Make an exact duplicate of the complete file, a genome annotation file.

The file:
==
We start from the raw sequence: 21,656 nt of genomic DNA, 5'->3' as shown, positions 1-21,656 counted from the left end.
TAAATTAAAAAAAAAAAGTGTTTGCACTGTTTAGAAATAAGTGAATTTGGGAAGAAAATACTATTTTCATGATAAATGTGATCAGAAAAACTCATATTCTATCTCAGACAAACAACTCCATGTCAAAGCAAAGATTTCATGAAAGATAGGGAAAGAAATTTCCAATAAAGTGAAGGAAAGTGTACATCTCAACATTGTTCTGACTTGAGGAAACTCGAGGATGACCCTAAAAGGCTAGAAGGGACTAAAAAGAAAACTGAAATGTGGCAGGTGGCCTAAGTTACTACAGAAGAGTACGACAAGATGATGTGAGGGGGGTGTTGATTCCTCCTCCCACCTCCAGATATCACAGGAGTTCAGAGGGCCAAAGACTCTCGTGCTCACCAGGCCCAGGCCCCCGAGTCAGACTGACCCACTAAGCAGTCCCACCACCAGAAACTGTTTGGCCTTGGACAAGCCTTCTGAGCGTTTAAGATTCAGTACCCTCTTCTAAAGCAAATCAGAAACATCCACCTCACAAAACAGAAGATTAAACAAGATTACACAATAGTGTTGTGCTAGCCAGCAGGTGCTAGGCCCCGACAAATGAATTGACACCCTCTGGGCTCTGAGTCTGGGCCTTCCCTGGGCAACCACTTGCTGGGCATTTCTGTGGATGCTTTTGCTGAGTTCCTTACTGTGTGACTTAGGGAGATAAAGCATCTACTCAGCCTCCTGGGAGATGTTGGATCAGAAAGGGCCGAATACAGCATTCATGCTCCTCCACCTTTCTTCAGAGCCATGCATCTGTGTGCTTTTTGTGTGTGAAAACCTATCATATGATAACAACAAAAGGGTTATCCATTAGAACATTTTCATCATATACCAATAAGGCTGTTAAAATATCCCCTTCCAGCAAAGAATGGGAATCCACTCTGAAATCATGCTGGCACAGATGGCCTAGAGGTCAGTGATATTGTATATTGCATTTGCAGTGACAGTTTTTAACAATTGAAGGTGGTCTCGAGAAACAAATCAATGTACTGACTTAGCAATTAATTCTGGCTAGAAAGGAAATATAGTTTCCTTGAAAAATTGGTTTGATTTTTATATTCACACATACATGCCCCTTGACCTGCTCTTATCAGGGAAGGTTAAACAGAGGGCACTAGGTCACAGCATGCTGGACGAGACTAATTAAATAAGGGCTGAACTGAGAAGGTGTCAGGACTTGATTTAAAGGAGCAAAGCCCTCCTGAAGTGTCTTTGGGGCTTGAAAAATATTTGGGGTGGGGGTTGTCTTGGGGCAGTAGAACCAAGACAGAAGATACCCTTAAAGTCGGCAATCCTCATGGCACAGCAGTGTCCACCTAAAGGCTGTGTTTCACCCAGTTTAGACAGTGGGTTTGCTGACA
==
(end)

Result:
We start from the raw sequence: 21,656 nt of genomic DNA, 5'->3' as shown, positions 1-21,656 counted from the left end.
TAAATTAAAAAAAAAAAGTGTTTGCACTGTTTAGAAATAAGTGAATTTGGGAAGAAAATACTATTTTCATGATAAATGTGATCAGAAAAACTCATATTCTATCTCAGACAAACAACTCCATGTCAAAGCAAAGATTTCATGAAAGATAGGGAAAGAAATTTCCAATAAAGTGAAGGAAAGTGTACATCTCAACATTGTTCTGACTTGAGGAAACTCGAGGATGACCCTAAAAGGCTAGAAGGGACTAAAAAGAAAACTGAAATGTGGCAGGTGGCCTAAGTTACTACAGAAGAGTACGACAAGATGATGTGAGGGGGGTGTTGATTCCTCCTCCCACCTCCAGATATCACAGGAGTTCAGAGGGCCAAAGACTCTCGTGCTCACCAGGCCCAGGCCCCCGAGTCAGACTGACCCACTAAGCAGTCCCACCACCAGAAACTGTTTGGCCTTGGACAAGCCTTCTGAGCGTTTAAGATTCAGTACCCTCTTCTAAAGCAAATCAGAAACATCCACCTCACAAAACAGAAGATTAAACAAGATTACACAATAGTGTTGTGCTAGCCAGCAGGTGCTAGGCCCCGACAAATGAATTGACACCCTCTGGGCTCTGAGTCTGGGCCTTCCCTGGGCAACCACTTGCTGGGCATTTCTGTGGATGCTTTTGCTGAGTTCCTTACTGTGTGACTTAGGGAGATAAAGCATCTACTCAGCCTCCTGGGAGATGTTGGATCAGAAAGGGCCGAATACAGCATTCATGCTCCTCCACCTTTCTTCAGAGCCATGCATCTGTGTGCTTTTTGTGTGTGAAAACCTATCATATGATAACAACAAAAGGGTTATCCATTAGAACATTTTCATCATATACCAATAAGGCTGTTAAAATATCCCCTTCCAGCAAAGAATGGGAATCCACTCTGAAATCATGCTGGCACAGATGGCCTAGAGGTCAGTGATATTGTATATTGCATTTGCAGTGACAGTTTTTAACAATTGAAGGTGGTCTCGAGAAACAAATCAATGTACTGACTTAGCAATTAATTCTGGCTAGAAAGGAAATATAGTTTCCTTGAAAAATTGGTTTGATTTTTATATTCACACATACATGCCCCTTGACCTGCTCTTATCAGGGAAGGTTAAACAGAGGGCACTAGGTCACAGCATGCTGGACGAGACTAATTAAATAAGGGCTGAACTGAGAAGGTGTCAGGACTTGATTTAAAGGAGCAAAGCCCTCCTGAAGTGTCTTTGGGGCTTGAAAAATATTTGGGGTGGGGGTTGTCTTGGGGCAGTAGAACCAAGACAGAAGATACCCTTAAAGTCGGCAATCCTCATGGCACAGCAGTGTCCACCTAAAGGCTGTGTTTCACCCAGTTTAGACAGTGGGTTTGCTGACA